• Goody K3NG:

    LOTW is not threatening paper QSLs, reality is. It costs way too much to send paper QSLs. Ironically, probably a lot of these guys complaining about the decline of paper QSLs would be happy to eliminate the US postal service for political and budgetary reasons.

    I’ve often said LOTW is horribly over-engineered. I’m surprised so many amateurs actually use it considering the proliferation of old timers, but it’s amazing what people will do when there’s awards to be had and people put their minds to it.

    It’s sad ARRL put so much effort into the technical design of LOTW, with public and private key authentication, and yet we lack an open decentralized messaging system with Internet interoperability.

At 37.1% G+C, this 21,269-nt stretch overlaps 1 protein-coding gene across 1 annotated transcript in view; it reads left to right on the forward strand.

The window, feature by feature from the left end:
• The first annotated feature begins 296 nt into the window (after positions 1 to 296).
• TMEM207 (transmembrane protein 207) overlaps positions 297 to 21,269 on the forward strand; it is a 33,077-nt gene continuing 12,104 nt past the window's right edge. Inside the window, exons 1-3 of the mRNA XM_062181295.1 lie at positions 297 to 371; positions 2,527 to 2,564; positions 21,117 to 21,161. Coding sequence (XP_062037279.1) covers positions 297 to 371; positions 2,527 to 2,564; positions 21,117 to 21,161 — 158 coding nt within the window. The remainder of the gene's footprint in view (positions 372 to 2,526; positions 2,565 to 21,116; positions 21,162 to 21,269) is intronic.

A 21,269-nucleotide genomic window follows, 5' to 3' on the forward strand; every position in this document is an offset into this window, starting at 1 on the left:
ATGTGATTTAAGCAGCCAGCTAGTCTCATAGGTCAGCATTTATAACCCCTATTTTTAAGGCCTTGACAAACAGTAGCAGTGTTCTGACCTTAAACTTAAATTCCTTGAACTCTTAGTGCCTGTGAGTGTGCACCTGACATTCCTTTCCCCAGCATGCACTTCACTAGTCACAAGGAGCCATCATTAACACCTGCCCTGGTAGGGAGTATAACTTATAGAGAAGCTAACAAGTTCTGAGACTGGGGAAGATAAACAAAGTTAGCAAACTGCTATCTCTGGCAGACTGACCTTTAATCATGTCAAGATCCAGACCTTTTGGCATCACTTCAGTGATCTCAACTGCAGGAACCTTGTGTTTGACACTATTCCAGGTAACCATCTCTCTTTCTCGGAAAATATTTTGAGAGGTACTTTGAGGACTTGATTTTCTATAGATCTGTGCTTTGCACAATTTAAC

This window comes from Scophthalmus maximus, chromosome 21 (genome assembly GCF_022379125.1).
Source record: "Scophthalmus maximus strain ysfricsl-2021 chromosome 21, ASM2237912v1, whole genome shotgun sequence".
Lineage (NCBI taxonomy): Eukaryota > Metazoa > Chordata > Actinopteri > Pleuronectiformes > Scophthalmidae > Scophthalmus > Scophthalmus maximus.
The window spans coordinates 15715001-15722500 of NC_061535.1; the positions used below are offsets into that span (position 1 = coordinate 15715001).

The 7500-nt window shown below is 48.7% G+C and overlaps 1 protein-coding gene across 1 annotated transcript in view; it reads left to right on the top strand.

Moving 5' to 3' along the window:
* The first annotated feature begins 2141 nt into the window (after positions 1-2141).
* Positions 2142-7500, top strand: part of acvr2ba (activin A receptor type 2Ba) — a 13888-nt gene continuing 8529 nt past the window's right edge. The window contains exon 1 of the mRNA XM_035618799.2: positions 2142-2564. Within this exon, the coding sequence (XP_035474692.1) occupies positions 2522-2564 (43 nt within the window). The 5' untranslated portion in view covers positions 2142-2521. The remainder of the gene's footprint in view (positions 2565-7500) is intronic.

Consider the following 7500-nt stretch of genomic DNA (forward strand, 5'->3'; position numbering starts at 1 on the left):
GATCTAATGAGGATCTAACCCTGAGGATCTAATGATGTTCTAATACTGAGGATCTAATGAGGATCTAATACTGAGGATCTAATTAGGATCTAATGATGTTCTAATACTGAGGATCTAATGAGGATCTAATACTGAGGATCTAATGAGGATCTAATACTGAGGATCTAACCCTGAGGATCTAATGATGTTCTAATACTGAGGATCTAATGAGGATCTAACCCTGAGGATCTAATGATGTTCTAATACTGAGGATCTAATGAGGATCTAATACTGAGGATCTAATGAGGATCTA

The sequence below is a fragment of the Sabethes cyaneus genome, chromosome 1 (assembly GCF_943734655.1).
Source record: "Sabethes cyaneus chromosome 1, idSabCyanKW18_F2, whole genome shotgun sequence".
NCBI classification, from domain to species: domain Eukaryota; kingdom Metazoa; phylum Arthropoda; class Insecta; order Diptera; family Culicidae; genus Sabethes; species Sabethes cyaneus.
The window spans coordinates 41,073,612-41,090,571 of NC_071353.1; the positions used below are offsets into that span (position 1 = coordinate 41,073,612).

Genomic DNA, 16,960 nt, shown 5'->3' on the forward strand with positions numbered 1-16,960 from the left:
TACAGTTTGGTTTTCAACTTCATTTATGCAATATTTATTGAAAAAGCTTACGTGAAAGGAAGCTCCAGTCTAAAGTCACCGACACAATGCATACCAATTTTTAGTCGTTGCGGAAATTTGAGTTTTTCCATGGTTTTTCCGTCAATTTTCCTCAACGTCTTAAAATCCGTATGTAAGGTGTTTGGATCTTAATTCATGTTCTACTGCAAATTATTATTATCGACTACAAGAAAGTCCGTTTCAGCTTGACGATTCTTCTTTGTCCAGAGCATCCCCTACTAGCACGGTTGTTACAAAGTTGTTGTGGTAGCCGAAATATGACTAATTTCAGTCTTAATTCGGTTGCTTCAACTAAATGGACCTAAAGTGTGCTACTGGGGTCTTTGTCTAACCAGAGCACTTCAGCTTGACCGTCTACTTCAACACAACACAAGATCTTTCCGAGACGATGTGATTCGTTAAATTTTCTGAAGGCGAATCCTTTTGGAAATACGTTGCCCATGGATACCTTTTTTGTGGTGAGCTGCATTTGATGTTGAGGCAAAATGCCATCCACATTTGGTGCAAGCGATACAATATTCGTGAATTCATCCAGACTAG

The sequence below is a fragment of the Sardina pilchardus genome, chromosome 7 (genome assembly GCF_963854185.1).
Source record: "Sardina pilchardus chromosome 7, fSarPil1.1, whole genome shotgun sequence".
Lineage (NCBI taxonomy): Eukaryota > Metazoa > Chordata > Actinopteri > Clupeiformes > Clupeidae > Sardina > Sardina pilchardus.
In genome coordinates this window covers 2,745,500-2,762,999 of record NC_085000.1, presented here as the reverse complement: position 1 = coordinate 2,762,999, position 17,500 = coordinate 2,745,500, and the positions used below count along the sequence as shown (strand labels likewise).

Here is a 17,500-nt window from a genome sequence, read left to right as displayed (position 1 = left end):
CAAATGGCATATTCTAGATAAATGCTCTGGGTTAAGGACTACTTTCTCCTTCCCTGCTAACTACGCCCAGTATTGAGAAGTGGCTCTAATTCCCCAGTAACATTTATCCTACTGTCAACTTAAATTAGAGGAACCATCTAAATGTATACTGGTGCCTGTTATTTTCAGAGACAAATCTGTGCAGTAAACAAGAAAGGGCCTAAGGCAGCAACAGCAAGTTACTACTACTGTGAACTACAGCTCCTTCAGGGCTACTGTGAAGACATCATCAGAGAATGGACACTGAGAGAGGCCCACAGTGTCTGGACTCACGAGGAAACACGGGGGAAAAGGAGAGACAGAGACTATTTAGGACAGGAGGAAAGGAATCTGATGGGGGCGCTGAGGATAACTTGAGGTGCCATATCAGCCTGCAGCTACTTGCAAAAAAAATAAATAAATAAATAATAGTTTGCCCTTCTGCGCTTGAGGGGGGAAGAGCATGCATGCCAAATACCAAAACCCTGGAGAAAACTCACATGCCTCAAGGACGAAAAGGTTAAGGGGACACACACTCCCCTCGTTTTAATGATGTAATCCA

• Peter KG5WY, the beauty of it is you can do it exactly as you want to. Like Stewart VA3PID does it with the ‘puter doing about everything. Like you do, with nary a computer in sight. Or like I do, a mixture of traditional and modern technology that suits my style.

    When the day comes that I can dial a random number on my cell phone and almost always strike up an interesting conversation with a fascinating person on the other end with whom I have common interests, and when the chat depends on the miracle of RF propagation and how well I have built and installed my own antennas and put together my station and how skillfully I deal with QRM,QSB and QRN, then I might agree that the cell phone will take over.


    Don N4KC

  • Mike, K1VI: